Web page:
Defense budget plan cracks down on pay hikes

  Defense chief Leon Panetta outlined the plan Thursday. Defense chief Leon Panetta outlined the plan Thursday. Pablo Martinez Monsivais/AP

This story has been updated.

Military personnel could begin seeing more limited pay raises beginning in 2015 as part of the Defense Department’s efforts to trim $487 billion from its budget over the next decade.

In a release of the highlights of the Pentagon’s fiscal 2013 budget proposal, Defense Secretary Leon Panetta outlined plans to rein in growth of military compensation and benefits spending as part of the administration’s deficit reduction efforts. The department will seek savings through limiting pay raises, switching to a “tiered” approach to the TRICARE health insurance program and upping enrollment fees.

The department’s plan would allow full pay raises in 2013 and 2014 to keep pace with increases in private sector pay. Beginning caps on pay hikes in 2015 will “give troops and their families fair notice and lead time before these proposed changes take effect,” Panetta said.

The current proposal makes no specific recommendations to target military retirement benefits as a source of savings, but calls on lawmakers to establish a commission to “conduct a comprehensive review of military retirement in the context of total military compensation,” according to the budget document released Thursday.

The department’s $525 billion fiscal 2013 budget request is $7 billion below the fiscal 2012 base budget and $45 billion below last year’s projected budget request for fiscal 2013.

The Pentagon hopes to achieve $260 billion of the necessary savings by fiscal 2017. According to the budget document released Thursday, $60 billion of those savings will come from “excess overhead, operations expenses and personnel costs,” including “reductions in planned civilian pay raises.” The budget document does not detail those reductions.

The administration plans to unveil its full budget request Feb. 13. The department could also face additional cuts if lawmakers allow sequestration to move forward in 2013.

Military compensation and benefits currently account for about one-third of the defense budget; the changes proposed to compensation and benefits as part of the fiscal 2013 request Thursday account for roughly one-ninth of the budget reductions sought by the department, Panetta noted. “As the strain of deployments on a force that has served and sacrificed for over a decade of war are reduced -- and the demands on recruitment and retention ease -- we have an opportunity to address personnel costs in a way that is fair, transparent and consistent with DoD’s primary responsibility to protect the nation,” Panetta said. “These proposals are fully supported by the U.S. military’s uniformed leadership.”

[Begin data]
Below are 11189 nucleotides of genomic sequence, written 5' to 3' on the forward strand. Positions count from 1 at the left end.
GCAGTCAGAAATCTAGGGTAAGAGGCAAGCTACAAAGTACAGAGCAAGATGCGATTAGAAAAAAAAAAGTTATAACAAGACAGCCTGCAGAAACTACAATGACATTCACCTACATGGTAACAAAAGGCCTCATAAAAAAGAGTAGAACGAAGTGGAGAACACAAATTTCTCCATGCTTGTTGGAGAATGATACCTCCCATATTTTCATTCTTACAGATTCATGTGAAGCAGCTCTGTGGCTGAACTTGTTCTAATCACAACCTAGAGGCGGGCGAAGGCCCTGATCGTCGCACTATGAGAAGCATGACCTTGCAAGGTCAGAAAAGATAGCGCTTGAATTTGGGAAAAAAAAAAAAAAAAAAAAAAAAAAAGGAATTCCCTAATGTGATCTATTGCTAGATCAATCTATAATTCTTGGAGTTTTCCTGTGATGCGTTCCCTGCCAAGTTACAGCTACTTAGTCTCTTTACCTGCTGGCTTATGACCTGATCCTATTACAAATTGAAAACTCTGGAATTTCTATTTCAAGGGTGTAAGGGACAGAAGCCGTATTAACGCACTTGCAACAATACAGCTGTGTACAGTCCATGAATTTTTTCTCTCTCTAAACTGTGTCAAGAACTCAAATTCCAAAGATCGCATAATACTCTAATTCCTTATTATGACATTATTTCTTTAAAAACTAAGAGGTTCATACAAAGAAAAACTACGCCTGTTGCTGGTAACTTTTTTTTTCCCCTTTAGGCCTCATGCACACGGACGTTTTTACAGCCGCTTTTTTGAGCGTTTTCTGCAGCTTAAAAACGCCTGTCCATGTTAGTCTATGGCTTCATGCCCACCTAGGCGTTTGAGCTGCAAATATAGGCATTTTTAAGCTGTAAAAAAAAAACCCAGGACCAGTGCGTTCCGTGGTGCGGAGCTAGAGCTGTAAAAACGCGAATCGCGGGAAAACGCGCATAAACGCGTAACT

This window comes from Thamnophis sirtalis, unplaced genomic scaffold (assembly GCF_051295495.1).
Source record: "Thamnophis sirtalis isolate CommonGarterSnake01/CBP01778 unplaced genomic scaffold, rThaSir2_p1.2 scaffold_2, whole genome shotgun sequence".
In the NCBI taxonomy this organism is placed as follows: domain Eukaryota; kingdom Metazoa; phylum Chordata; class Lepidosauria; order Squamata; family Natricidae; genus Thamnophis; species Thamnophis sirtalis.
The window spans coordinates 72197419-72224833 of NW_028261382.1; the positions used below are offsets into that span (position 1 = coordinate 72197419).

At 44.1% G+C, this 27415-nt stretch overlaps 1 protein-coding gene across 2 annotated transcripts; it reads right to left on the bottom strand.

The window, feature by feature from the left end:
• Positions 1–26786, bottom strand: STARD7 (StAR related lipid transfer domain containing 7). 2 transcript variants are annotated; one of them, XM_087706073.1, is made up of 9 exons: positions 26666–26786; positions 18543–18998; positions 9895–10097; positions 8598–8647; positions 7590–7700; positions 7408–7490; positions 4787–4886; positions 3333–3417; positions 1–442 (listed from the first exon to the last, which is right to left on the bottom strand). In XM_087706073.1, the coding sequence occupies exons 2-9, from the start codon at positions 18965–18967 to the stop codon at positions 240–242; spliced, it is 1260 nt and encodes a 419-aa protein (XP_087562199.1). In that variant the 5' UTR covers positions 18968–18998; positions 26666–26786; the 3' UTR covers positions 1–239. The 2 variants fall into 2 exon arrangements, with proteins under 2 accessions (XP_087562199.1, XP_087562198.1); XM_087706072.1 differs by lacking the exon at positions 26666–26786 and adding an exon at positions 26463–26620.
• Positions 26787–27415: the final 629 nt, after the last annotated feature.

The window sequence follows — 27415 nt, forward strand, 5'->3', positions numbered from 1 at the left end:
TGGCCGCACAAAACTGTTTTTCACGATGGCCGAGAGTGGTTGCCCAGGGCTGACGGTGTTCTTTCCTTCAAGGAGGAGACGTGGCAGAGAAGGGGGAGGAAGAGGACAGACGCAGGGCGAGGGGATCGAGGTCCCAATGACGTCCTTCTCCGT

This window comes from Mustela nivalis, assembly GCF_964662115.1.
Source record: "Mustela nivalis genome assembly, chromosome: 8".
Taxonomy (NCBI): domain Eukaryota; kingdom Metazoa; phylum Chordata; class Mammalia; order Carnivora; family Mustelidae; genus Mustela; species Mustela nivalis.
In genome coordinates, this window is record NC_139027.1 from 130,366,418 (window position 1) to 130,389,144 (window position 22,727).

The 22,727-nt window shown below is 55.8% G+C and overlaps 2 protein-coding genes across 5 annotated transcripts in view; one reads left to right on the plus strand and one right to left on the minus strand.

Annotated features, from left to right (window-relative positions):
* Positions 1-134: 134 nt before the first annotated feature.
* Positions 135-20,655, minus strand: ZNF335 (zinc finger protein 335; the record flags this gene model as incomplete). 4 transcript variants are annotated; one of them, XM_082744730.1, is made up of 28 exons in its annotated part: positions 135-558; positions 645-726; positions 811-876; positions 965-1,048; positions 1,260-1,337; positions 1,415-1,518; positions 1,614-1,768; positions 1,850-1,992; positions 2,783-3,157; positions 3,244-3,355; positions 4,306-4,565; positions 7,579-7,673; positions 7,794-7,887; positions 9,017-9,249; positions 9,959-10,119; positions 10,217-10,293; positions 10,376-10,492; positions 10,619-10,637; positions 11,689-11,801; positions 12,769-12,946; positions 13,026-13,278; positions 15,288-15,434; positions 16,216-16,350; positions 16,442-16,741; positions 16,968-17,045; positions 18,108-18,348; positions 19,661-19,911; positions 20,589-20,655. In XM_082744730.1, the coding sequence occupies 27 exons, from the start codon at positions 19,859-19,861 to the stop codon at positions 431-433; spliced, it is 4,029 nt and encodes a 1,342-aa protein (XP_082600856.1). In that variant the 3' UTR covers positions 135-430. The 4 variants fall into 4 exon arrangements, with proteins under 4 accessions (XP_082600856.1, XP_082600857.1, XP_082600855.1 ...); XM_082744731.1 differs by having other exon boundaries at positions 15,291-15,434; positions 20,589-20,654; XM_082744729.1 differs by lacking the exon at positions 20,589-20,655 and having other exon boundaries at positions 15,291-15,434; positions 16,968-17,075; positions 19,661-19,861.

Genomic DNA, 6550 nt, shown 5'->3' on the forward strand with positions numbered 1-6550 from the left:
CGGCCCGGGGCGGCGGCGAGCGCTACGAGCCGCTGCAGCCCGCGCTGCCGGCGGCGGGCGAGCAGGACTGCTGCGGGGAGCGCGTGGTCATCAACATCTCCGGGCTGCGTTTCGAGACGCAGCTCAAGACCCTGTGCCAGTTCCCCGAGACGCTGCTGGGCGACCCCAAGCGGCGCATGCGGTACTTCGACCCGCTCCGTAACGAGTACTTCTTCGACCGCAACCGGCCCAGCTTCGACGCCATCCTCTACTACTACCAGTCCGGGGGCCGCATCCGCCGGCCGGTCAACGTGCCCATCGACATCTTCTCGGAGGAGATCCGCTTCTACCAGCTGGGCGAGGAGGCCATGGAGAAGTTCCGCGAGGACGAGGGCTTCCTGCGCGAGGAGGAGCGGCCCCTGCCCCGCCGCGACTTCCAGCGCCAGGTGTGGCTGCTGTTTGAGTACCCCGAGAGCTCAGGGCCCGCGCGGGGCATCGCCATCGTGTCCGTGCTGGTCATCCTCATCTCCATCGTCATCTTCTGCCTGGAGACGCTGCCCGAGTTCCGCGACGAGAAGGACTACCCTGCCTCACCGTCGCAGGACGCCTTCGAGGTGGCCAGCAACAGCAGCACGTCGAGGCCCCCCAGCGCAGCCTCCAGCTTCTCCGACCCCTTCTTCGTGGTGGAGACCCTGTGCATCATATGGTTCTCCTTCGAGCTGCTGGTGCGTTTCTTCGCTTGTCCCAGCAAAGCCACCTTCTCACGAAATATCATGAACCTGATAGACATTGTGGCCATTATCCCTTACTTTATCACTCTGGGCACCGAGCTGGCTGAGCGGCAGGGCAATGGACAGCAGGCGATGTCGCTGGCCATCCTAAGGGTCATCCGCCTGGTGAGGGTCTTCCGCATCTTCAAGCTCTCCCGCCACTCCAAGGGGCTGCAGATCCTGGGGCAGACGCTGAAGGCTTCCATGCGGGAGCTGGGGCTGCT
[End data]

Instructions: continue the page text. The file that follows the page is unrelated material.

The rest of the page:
The department pledges that military personnel will see their pay check increase every year despite the change in 2015. In addition, all changes to TRICARE and retirement benefits will be “grandfathered” – meaning any changes would only affect future members of the armed forces.

The proposal’s recommended health care benefit changes include: a tiered approach for TRICARE, which would require senior-grade retirees to pay more and junior-grade retirees pay less; an enrollment fee for TRICARE-for-Life for retirees 65 and older; and additional increases in pharmacy co-pays in a way that would increase incentives for use of generics and mail order.

Perhaps the biggest personnel-related effort to curb spending unveiled Thursday was anticipated troop-reduction: Panetta recommended lowering the Army’s ranks from 570,000 -- its highest ever, post-Sept. 11, 2011 level -- to 490,000, and decreasing and Marine Corps troops from 202,000 to 182,000 within the next five years. The Army also plans to eliminate eight brigade combat teams to achieve the reduction.

“Even with these reductions, the Army and Marine Corps will be larger than they were in 2001,” Panetta said.

“I’m confident that 490,000 [Army soldiers] is the right number for 2017,” Chairman of the Joint Chiefs of Staff Gen. Martin Dempsey told reporters in remarks after Panetta Thursday. “It may not be the right number for 2020. We got the Army to confront a particular kind of conflict. Those demands are going down. I think it’s perfectly reasonable that the force structure of the active Army go down, too.”

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